Two book recommends, and comments about my own

Facebook friend Richard, whose reading taste I trust, said he loved This is Happiness by Irish writer Niall Williams, and then local friend Elsie said the same thing, and now I’ve read it and completely agree with them. It’s funny and sad and contains wonderful language and metaphors that aren’t just illuminating in a descriptive way but often carry wisdom too.

51DyA72JX3L._SY264_BO1,204,203,200_QL40_ML2_This is Happiness tells the story of a man looking back on a time when he was young, having left the priesthood after a year of study and gone to stay with his grandparents in Faha, which is about as far away and obscure in Ireland as it’s possible to be. And, it’s stopped raining. “It had stopped raining” is the entire Chapter One! During the unusual sunshine, electricity is being installed in Faha, and Christy comes to work on the installation and boards at the old people’s house. He’s also come to make things right with someone. Williams treats his characters and this small out-of-the-way community with such generous insight, it’s inspiring.

It was my brother Al, I believe, who recommended The Reluctant Fundamentalist by Pakistani writer Mohsin Hamid some years ago. On that account, and also because of Eleanor Wachtel’s interview with him at Writers and Company. I was drawn to Hamid’s new book, The Last White Man. It’s a short book that felt like a parable.

4E0C9C92-37DD-48CF-A6F3-C6B3B9409F3FThe first sentence: “One morning Anders, a white man, woke up to find he had turned a deep and undeniable brown.” Ah, shades of Kafka’s opening to Metamorphosis then. The shock of this to Anders’ sense of identity is huge: is he the same person, or how is he changed? Or is he changed by how others see him? If the story feels ominous at first, there’s comfort and tenderness too, as others begin to change. The prose style has a rhythmic repetitiveness within the sentences that serves to take the reader deeper into the under-the-skin psychology of the story. As suggested by the word parable above, it has one thinking afterwards about what it all means. 

I’m not implying a triad with these two authors, but since my theme today is books, please allow a few comments about my own. It’s some five months now since Return Stroke: essays & memoir launched, and I still find myself in the surprise this particular coming-together was, and deeply grateful to CMU Press, headed by Sue Sorensen, for doing the book. And I’m grateful for readers, as always, and for some lovely reviews so far (please see the Return Stroke page on the weblog).

I was especially touched by Kerry Clare saying: “What I love so much about Dueck’s writing and her thinking is that nothing is fixed, and she is eternally curious, taking notes and learning, about the past and the present, much of her work concerned with memory and history, but in such a vital, living way, not as an affirmation but a process of discovery.” What touched me here was not the compliment as much as her articulating exactly what I’ve felt my personal writing is, or, I should say, what I’ve wanted it to be — a process of discovery. Without that as aim, there would be no point, for my history doesn’t lend itself to the autobiographical endeavour of some great achievement. So, thanks be for such encouragement!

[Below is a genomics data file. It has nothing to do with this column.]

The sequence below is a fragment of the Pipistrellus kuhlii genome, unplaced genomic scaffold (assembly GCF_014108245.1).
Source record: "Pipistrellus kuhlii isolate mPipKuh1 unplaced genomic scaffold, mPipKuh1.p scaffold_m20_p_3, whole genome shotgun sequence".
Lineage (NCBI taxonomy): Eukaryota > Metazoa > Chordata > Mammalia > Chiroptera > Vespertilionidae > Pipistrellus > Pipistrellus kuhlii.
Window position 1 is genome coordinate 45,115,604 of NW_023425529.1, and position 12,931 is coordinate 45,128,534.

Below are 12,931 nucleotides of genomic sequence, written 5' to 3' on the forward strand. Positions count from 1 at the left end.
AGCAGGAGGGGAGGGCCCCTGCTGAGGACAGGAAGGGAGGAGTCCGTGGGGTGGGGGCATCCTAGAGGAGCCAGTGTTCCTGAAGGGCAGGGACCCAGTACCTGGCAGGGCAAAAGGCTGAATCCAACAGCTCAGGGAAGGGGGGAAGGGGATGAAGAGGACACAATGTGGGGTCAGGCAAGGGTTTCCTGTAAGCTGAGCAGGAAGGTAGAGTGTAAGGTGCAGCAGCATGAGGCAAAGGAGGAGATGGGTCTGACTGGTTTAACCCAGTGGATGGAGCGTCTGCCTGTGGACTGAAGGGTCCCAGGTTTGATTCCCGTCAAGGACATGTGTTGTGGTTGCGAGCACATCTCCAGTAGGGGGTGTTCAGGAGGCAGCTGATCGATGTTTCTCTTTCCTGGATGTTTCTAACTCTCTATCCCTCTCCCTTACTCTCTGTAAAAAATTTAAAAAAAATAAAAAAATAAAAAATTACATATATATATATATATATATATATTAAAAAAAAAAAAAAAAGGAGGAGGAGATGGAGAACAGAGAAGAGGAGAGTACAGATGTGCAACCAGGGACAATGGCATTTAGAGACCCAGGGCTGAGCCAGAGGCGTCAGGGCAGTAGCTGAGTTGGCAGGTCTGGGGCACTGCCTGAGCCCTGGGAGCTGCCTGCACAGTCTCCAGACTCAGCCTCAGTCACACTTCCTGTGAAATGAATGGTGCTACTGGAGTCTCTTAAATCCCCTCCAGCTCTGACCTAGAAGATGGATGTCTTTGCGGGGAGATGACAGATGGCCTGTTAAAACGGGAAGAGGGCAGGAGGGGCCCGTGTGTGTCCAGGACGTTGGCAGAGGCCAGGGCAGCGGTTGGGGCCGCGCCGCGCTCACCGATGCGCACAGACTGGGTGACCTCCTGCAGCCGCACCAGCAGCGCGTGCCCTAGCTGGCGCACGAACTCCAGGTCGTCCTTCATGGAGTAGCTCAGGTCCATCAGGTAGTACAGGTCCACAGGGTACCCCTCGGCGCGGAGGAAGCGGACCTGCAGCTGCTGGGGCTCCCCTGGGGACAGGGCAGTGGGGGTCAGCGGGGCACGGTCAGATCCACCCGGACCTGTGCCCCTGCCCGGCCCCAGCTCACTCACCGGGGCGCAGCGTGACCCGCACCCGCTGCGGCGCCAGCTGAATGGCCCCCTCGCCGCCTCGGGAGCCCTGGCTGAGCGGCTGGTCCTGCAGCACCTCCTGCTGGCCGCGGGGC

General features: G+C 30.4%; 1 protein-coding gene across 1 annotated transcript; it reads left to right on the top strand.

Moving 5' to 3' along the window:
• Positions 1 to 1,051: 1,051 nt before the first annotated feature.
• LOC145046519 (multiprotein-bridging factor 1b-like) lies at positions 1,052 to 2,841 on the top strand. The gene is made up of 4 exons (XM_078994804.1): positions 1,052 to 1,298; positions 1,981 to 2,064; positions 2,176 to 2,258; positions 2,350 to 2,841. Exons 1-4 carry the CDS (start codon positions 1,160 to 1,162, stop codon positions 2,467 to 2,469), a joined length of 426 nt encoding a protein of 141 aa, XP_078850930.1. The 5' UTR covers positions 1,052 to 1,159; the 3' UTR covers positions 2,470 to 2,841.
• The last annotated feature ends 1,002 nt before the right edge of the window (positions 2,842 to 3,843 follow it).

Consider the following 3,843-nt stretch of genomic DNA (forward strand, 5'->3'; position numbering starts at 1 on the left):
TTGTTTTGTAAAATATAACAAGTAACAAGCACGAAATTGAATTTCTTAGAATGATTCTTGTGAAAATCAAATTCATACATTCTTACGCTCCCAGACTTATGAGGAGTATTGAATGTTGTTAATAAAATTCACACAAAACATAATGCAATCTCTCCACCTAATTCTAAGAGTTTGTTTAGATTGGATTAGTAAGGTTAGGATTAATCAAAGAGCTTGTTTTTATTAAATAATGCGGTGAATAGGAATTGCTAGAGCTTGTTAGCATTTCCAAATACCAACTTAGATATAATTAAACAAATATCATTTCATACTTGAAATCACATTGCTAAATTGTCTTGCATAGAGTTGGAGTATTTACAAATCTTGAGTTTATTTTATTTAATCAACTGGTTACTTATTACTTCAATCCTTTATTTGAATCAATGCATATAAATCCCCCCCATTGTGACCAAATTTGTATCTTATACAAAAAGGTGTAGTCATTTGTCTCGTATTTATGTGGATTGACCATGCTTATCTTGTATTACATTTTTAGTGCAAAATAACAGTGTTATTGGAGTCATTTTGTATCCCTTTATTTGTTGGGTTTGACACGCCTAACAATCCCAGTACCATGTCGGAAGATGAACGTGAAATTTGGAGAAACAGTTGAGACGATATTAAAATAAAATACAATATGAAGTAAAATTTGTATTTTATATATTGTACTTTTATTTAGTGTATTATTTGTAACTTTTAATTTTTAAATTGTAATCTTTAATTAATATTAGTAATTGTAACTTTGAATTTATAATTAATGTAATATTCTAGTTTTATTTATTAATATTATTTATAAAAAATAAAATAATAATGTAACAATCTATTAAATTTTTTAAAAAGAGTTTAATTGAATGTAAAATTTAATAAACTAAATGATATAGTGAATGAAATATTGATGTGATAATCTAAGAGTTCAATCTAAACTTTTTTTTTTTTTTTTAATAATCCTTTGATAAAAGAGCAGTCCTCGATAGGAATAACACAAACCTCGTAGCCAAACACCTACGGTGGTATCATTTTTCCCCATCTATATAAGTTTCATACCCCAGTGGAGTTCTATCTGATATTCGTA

For those who may be interested to buy this book or any of my other titles (pictured on the right on the weblog page; a click on the title will take you there), for yourself or a gift, the two Turnstone titles are available through Amazon. CMU Press is so far resisting the use of that mega-corporation, and I respect that decision. Their two, though, indeed all, are in the distribution system and can be ordered from your local bookstore, or directly from the publisher. I also realize that buying books isn’t an option for everyone, so may I suggest asking your library to purchase the one you might want to read? — Okay, enough of this. I don’t do this often, but I did want to remind about it, and now I’ve done so! Thanks for your interest and support!

A week in Winnipeg

I spent a week in Winnipeg this June, for two main reasons. One was the burial of my mother’s ashes, in the plot next to my father’s in Glen Eden Cemetery. All but one of my seven siblings attended, from the various provinces where we live, as well as a sister-in-law, niece, nephew, and several cousins. Standing in a circle, we had a short service of remembrance with a tribute prepared by sister Viola, spontaneously added remarks by the rest of us, and songs. After the burial we went to Kildonan Park for picnic snacks prepared by our cousins. That was a good day.